In the process of thinking smaller, we tend to make life more complicated through excessive use of rules and regulations. Take airline flying as an example, which used to be considered an enjoyable experience. Long before elaborate security systems were established, passengers could just walk to the gate, present their ticket, and walk on to the plane. In-flight, it was common to have a full meal as opposed to peanuts or pretzels. One of the best I remember was on an old Republic Airlines flight from Chicago to Milwaukee where I was served a fabulous corned beef hash and egg breakfast. Not bad for a thirty minute flight.
Today, we have to be sensitive to allergies to snacks, going through security is like the Bataan Death March, a drink now costs upwards to $10, smoking is prohibited, the overhead compartments are packed with luggage, you're squeezed into seats like a can or sardines, and entering or exiting the airport is like crossing over at Check Point Charley. Today, I would much rather drive my car than suffer through the indignation of air transportation.
Airlines are not alone, and government red tape is becoming stifling, causing companies to become frustrated, and think smaller in terms of determining their objectives. What is the point of trying to tackle major projects if government is going to be more of an impediment than a facilitator? We also see this in how we manage people. Instead of delegating responsibility and empowering people, companies prefer to micromanage every little action of its workers. Very dehumanizing.
Our society is heterogeneous, meaning we are a mixture of people with different perspectives, different beliefs, and different values. We have people residing in this country from every nation on the planet, all of which shapes our morality, our sense of right and wrong. The Gallup organization has been monitoring morality for several years and notes our changing values. Nearly 75% of the people believe our morality is getting worse, not better. I tend to believe this is caused by our inclination to resist cooperation and focus on our individualistic needs, a narcissistic attitude where we think of ourselves first, and others second.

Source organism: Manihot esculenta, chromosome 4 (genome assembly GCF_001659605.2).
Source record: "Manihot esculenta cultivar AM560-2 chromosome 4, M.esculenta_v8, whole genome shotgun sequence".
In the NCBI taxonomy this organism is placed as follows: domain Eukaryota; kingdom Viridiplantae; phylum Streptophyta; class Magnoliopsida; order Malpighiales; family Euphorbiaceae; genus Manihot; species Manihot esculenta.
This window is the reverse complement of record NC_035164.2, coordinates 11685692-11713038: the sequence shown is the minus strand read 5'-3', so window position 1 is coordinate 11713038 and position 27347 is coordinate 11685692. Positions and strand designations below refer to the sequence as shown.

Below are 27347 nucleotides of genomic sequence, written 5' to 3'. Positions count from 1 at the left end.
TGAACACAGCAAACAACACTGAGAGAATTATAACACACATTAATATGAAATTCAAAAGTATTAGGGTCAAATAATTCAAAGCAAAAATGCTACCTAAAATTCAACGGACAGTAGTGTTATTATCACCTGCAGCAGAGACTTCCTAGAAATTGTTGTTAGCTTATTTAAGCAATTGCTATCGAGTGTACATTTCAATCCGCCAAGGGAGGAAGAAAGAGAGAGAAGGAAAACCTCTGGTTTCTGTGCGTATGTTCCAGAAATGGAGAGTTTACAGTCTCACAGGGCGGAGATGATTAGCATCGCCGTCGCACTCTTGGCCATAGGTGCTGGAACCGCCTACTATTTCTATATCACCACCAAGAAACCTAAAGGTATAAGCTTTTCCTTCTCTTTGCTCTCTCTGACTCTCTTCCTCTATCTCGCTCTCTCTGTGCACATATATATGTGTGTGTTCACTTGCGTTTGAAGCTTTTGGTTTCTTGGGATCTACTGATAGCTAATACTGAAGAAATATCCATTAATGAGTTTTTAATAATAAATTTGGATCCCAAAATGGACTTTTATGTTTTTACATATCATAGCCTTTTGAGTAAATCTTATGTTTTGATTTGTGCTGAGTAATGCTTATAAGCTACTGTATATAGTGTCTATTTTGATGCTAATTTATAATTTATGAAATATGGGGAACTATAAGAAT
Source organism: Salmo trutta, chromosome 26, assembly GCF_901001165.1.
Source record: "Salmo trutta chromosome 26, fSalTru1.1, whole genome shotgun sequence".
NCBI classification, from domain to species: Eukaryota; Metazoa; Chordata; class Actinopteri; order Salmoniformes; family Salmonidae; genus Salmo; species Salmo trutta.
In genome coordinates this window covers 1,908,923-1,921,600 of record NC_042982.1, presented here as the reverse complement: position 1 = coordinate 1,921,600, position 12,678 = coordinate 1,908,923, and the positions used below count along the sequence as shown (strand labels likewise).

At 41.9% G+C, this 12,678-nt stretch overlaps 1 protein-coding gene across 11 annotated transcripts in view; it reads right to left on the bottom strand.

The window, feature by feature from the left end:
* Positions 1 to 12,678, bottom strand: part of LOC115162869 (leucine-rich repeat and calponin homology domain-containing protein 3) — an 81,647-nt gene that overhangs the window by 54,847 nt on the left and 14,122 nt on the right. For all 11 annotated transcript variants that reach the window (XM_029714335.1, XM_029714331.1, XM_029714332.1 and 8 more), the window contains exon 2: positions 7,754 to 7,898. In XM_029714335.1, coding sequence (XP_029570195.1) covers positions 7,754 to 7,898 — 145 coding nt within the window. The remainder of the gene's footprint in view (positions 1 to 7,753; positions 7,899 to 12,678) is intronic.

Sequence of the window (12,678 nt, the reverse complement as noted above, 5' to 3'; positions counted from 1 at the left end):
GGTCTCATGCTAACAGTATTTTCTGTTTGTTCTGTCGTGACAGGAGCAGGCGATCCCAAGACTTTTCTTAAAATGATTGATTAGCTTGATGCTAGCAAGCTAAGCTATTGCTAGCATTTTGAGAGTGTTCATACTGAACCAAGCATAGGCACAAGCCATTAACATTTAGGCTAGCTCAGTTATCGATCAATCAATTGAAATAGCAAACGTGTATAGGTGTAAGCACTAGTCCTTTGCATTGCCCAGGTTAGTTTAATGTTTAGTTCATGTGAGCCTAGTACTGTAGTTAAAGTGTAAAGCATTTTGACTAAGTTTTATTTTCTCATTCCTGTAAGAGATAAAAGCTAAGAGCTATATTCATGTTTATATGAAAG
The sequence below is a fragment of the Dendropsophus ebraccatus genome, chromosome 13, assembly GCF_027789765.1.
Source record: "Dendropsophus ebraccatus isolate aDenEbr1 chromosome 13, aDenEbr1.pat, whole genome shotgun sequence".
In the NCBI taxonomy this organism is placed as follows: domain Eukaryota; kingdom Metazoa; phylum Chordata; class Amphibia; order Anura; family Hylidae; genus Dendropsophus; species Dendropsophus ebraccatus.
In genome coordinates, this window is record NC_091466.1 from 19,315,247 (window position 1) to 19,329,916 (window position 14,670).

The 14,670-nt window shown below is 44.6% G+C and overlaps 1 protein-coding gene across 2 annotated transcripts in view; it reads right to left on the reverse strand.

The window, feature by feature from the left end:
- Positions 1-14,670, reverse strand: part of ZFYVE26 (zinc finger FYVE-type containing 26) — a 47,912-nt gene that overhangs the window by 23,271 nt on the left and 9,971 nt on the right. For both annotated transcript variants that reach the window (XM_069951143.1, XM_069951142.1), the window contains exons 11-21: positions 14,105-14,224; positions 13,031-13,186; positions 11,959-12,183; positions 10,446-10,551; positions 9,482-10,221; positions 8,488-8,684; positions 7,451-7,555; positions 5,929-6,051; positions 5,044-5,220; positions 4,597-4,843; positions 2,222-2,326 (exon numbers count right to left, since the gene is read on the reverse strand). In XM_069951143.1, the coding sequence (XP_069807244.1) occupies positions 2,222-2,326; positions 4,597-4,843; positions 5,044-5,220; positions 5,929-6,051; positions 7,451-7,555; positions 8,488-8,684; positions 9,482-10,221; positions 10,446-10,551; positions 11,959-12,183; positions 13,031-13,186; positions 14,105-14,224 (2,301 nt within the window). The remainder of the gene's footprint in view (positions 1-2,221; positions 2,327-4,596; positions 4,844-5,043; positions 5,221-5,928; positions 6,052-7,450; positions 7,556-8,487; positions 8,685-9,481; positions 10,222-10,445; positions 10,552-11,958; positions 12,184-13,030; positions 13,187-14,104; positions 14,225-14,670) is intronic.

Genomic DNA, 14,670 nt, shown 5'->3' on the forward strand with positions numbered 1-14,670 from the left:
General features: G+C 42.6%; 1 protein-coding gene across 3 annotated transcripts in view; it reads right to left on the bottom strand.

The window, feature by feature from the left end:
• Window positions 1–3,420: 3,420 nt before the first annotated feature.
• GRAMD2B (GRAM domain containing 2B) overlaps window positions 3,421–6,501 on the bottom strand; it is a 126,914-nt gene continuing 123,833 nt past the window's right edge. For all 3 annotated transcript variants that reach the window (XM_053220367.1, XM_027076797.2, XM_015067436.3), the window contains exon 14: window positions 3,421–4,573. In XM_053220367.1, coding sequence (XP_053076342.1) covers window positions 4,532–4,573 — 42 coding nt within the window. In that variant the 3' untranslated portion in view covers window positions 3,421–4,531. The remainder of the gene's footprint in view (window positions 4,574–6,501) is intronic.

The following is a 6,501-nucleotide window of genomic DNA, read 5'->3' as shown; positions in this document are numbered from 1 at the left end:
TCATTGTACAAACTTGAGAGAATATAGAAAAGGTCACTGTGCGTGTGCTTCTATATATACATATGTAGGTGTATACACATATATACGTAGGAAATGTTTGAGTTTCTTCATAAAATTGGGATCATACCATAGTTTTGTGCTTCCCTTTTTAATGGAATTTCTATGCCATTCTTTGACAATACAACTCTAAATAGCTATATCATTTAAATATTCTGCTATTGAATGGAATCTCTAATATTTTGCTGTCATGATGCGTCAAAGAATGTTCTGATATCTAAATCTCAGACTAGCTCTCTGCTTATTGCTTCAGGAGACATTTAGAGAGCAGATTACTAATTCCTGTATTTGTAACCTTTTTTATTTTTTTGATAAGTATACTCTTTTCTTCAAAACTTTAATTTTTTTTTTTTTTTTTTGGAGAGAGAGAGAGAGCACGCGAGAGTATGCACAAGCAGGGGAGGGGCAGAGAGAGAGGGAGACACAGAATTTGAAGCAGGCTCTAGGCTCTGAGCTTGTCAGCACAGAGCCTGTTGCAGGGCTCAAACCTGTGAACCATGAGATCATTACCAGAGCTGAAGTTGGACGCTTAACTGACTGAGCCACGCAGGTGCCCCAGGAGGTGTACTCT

Without a sense of morality and a diminishing set of social skills, people tend to avoid teamwork and assuming responsibility, thereby denigrating our productivity and ability to get things done. Hence, we are back to thinking small again. Teamwork and cooperation can be taught through leadership and the establishment of national objectives. To illustrate, the country typically pulls together in times of war or catastrophe. As another example, in his 1962 speech at Rice University, President Kennedy called upon the nation to win the space race by landing a man on the moon by the end of the decade, which we did. This resulted in a renewed sense of pride, cooperation, and a positive spirit of accomplishment, simply by establishing a national objective.
Even in today's polarized political climate, we can realize a similar spirit and national pride, but it requires one important ingredient: an ability to think big once again. The only problem though is, it is easier to think small than to think big.
Keep the Faith!
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Tim Bryce is a freelance writer and mangement consultant in the Tampa Bay area of Florida.
For Tim’s columns, see: timbryce.com
Copyright © 2017 by Tim Bryce. All rights reserved.
Also read Tim’s columns in the THE HUFFINGTON POST